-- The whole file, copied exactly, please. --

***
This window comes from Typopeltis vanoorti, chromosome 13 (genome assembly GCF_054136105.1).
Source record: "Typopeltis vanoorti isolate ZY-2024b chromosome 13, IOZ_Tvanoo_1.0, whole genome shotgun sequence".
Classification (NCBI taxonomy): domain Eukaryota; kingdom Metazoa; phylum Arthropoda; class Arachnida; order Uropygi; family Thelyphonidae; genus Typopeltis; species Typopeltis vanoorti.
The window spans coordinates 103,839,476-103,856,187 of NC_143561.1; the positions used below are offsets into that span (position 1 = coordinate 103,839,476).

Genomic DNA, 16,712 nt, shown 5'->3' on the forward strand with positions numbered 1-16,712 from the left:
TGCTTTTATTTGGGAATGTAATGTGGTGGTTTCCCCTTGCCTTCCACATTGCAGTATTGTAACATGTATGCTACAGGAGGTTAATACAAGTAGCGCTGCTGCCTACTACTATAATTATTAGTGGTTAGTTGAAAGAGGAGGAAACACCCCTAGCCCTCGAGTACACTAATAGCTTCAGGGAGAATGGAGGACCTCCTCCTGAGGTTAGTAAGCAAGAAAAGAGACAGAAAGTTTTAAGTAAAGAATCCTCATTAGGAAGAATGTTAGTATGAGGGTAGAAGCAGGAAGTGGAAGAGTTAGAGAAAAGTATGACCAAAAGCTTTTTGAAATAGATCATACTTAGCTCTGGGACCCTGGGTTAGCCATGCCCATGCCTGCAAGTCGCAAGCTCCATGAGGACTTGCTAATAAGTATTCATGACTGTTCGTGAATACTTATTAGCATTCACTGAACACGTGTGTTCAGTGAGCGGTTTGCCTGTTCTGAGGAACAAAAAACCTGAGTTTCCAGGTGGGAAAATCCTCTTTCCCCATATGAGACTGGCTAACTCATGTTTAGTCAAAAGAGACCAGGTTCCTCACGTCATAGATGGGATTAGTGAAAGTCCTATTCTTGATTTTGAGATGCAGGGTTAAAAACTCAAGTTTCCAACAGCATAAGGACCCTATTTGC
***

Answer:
This window comes from Typopeltis vanoorti, chromosome 13 (genome assembly GCF_054136105.1).
Source record: "Typopeltis vanoorti isolate ZY-2024b chromosome 13, IOZ_Tvanoo_1.0, whole genome shotgun sequence".
Classification (NCBI taxonomy): domain Eukaryota; kingdom Metazoa; phylum Arthropoda; class Arachnida; order Uropygi; family Thelyphonidae; genus Typopeltis; species Typopeltis vanoorti.
The window spans coordinates 103,839,476-103,856,187 of NC_143561.1; the positions used below are offsets into that span (position 1 = coordinate 103,839,476).

Genomic DNA, 16,712 nt, shown 5'->3' on the forward strand with positions numbered 1-16,712 from the left:
TGCTTTTATTTGGGAATGTAATGTGGTGGTTTCCCCTTGCCTTCCACATTGCAGTATTGTAACATGTATGCTACAGGAGGTTAATACAAGTAGCGCTGCTGCCTACTACTATAATTATTAGTGGTTAGTTGAAAGAGGAGGAAACACCCCTAGCCCTCGAGTACACTAATAGCTTCAGGGAGAATGGAGGACCTCCTCCTGAGGTTAGTAAGCAAGAAAAGAGACAGAAAGTTTTAAGTAAAGAATCCTCATTAGGAAGAATGTTAGTATGAGGGTAGAAGCAGGAAGTGGAAGAGTTAGAGAAAAGTATGACCAAAAGCTTTTTGAAATAGATCATACTTAGCTCTGGGACCCTGGGTTAGCCATGCCCATGCCTGCAAGTCGCAAGCTCCATGAGGACTTGCTAATAAGTATTCATGACTGTTCGTGAATACTTATTAGCATTCACTGAACACGTGTGTTCAGTGAGCGGTTTGCCTGTTCTGAGGAACAAAAAACCTGAGTTTCCAGGTGGGAAAATCCTCTTTCCCCATATGAGACTGGCTAACTCATGTTTAGTCAAAAGAGACCAGGTTCCTCACGTCATAGATGGGATTAGTGAAAGTCCTATTCTTGATTTTGAGATGCAGGGTTAAAAACTCAAGTTTCCAACAGCATAAGGACCCTATTTGC